Everything You Need to Know About Ginger
While both herbs and foods have inherent properties, herbs are considered to have stronger actions and are generally used as a supplement, while the effects of foods are somewhat weaker. There are a few exceptions, in which an herb crosses the line and is also considered to be a food. This is the case with one of my favorites, ginger root.
Here are some interesting things to know about ginger and how to use it, both as an herb and as a food.
The overall property of ginger is that it’s warming. That doesn’t necessarily mean that it’s spicy, but rather the net effect is that after eating ginger, your body will feel slightly warmer. Over time, if you eat or take ginger daily, your body may warm up considerably. Why is this important? It can help with chronic coldness, aches and pains that flare up in the cold weather, and any other cold-related health issues.
If you’re getting a cold or the flu, ginger may help you fight it off. Here’s the recipe: Combine grated ginger root with chopped scallions in hot water or broth. Drink up, wrap up, and go to bed. The combination of the ginger and scallions will heat you up and will make you sweat a little, hopefully enough to sweat out your cold before it lays you up for the next week or so.
Ginger is known for helping to reduce nausea. It’s been effectively used to treat morning sickness and nausea from chemotherapy. You can grate some ginger into hot water or look for powdered ginger in capsules at stores that carry common herbal supplements.
Not only is ginger helpful for nausea, but it also warms your stomach and is used as a digestive aid. In this case, ginger grated into hot water works, but you can also eat a few pieces of candied ginger, ginger cookies, or pickled ginger after your meal.
Do you like sushi? Have you ever wondered why it always comes with pickled ginger with your sushi? It’s a delicious palate cleanser that can also offset the toxicity of a bad piece of fish. Who knew? Furthermore, ginger is often used in some herbal formulas to balance out the effects of other mildly toxic herbs.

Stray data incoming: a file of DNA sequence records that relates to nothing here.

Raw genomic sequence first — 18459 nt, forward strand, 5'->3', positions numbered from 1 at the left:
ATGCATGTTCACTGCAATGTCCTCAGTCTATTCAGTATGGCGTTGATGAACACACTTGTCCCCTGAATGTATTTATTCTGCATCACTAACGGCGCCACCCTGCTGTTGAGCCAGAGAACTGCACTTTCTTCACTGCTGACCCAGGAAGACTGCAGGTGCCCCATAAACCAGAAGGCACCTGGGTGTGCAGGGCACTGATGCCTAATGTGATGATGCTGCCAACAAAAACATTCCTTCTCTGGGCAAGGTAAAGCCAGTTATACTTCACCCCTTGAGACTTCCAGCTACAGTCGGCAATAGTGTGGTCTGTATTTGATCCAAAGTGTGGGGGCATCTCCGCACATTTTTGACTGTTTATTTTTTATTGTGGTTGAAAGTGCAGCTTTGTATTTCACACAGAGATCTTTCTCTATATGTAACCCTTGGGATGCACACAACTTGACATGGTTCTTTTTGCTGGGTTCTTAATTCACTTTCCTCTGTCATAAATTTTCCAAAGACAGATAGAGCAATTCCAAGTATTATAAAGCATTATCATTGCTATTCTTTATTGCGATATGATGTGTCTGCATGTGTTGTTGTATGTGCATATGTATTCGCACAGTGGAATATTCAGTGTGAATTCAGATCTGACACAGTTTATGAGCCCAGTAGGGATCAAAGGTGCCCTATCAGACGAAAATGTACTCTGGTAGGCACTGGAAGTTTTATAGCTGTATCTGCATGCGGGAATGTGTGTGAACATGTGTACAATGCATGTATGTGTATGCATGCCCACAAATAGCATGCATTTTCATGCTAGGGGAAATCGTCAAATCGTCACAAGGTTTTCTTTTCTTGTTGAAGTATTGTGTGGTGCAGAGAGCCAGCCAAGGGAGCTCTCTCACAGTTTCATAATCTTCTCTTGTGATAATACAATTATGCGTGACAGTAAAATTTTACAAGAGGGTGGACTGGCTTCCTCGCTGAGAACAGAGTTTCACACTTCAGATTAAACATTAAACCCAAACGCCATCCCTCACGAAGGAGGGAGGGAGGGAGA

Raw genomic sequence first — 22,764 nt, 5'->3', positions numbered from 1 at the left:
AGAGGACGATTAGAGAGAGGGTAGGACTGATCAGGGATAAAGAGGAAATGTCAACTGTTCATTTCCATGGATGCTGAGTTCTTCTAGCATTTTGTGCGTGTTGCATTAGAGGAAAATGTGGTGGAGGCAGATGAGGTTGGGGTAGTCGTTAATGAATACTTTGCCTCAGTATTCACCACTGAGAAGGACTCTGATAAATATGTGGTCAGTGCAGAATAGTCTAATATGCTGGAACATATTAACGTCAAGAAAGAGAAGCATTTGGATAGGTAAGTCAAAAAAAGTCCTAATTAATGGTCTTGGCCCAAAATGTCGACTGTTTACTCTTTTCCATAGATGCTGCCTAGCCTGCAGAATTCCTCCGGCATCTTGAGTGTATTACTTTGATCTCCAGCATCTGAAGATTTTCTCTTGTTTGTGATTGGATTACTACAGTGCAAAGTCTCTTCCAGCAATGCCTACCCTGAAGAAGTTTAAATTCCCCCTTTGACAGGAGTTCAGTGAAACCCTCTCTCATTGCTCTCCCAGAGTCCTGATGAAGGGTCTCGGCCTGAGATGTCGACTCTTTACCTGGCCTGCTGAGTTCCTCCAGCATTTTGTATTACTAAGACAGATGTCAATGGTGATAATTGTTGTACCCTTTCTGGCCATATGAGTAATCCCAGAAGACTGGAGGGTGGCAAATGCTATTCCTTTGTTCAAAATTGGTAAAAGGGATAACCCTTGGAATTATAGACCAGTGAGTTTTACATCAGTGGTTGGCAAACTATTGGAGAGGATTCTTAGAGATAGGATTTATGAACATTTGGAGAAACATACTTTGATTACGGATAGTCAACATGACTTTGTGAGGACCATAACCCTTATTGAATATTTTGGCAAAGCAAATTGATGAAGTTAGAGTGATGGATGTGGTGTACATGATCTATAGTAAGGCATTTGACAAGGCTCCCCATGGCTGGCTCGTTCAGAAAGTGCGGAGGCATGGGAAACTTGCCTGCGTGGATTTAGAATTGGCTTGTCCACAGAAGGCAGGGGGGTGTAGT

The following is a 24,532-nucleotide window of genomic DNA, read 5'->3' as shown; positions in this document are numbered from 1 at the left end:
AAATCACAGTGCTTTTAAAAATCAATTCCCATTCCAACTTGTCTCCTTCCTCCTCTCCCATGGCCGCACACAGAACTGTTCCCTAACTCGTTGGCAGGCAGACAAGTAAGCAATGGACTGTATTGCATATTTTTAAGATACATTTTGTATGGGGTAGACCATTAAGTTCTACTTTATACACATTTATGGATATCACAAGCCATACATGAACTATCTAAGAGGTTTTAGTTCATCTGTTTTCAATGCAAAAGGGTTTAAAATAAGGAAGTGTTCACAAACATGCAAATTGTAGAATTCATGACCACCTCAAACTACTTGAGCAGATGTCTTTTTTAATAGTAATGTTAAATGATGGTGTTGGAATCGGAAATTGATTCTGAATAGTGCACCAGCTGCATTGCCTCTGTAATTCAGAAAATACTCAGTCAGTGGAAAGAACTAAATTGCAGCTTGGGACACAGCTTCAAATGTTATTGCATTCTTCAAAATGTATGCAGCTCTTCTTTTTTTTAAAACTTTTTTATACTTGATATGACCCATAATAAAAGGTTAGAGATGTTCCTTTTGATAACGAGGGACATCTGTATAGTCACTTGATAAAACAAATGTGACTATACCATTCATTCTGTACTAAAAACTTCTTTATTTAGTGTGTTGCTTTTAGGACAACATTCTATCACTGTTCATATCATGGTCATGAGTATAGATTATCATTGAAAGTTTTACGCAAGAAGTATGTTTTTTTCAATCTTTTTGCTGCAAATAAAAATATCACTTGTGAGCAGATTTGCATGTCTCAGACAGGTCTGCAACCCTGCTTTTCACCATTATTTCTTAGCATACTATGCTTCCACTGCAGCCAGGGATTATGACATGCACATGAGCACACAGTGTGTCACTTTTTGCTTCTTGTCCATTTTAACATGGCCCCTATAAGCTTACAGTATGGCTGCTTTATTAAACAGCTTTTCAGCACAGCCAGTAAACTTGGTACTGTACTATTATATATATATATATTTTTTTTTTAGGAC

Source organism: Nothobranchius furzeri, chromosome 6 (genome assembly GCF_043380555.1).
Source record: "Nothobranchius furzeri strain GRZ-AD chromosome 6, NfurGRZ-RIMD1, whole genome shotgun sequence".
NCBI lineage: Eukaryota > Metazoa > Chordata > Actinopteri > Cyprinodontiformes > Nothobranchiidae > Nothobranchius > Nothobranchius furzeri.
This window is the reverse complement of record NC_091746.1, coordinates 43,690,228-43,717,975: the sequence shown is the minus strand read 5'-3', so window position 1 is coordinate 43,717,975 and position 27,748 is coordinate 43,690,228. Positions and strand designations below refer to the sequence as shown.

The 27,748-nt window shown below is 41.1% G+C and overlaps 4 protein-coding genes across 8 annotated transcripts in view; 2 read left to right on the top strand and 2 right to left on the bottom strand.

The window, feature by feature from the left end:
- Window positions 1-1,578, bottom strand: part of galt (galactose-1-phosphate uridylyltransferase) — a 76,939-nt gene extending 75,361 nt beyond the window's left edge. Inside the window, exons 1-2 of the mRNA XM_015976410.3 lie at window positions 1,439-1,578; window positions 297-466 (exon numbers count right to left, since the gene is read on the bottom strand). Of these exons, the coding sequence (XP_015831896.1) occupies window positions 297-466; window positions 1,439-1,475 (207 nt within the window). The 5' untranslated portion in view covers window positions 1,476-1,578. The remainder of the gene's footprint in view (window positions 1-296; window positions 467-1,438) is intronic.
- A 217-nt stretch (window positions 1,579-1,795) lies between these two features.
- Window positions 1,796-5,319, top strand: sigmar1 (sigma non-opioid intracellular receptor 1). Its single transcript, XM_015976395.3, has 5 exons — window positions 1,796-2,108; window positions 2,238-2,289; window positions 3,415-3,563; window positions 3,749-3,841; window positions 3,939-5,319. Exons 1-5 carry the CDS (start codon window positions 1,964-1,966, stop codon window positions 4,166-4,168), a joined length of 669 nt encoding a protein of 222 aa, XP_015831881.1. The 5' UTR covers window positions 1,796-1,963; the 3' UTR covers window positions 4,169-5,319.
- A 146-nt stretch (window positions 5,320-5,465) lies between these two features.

Ginger can also be used to relieve the symptoms of food poisoning or dysentery. It ramps up the secretion of gastric juices, which helps you to digest your food more quickly. It also creates an unfriendly environment for any bacteria that might otherwise hang around and make you sick.
In most cases, I peel the skin of the ginger root off and throw it away. However, in Chinese herbal medicine, the skin of the ginger root is useful, too. It’s used as a diuretic, which promotes urination as a way of reducing water swelling, also called edema.
You can eat ginger in a number of ways. The easiest is to grate it up into hot water and drink it as a tea. You can also cut it into small pieces or grate it into your favorite stir-fry recipes. It can be baked into cookies—who doesn’t love ginger snaps? Or you can create a hearty winter meal by combining ginger with other warming foods like lamb, trout, chicken, shrimp, leeks, or onions.
Where to buy ginger root? Raw pieces of ginger should be easy to find in the produce section of your local grocery store. It will keep for several weeks in your refrigerator, but it freezes really well, too. It’s easy to pull it out of the freezer, run a little warm water on it, and grate or chop away.
You can also find pickled ginger in jars or candied ginger in the Asian food aisle of larger grocery stores. If you’re looking for powdered ginger, check in the spice aisle. For powdered ginger in capsules, look in the supplement section or your local health food store.
Lynn Jaffee is a licensed acupuncturist and the author of “Simple Steps: The Chinese Way to Better Health.” This article was originally published on AcupunctureTwinCities.com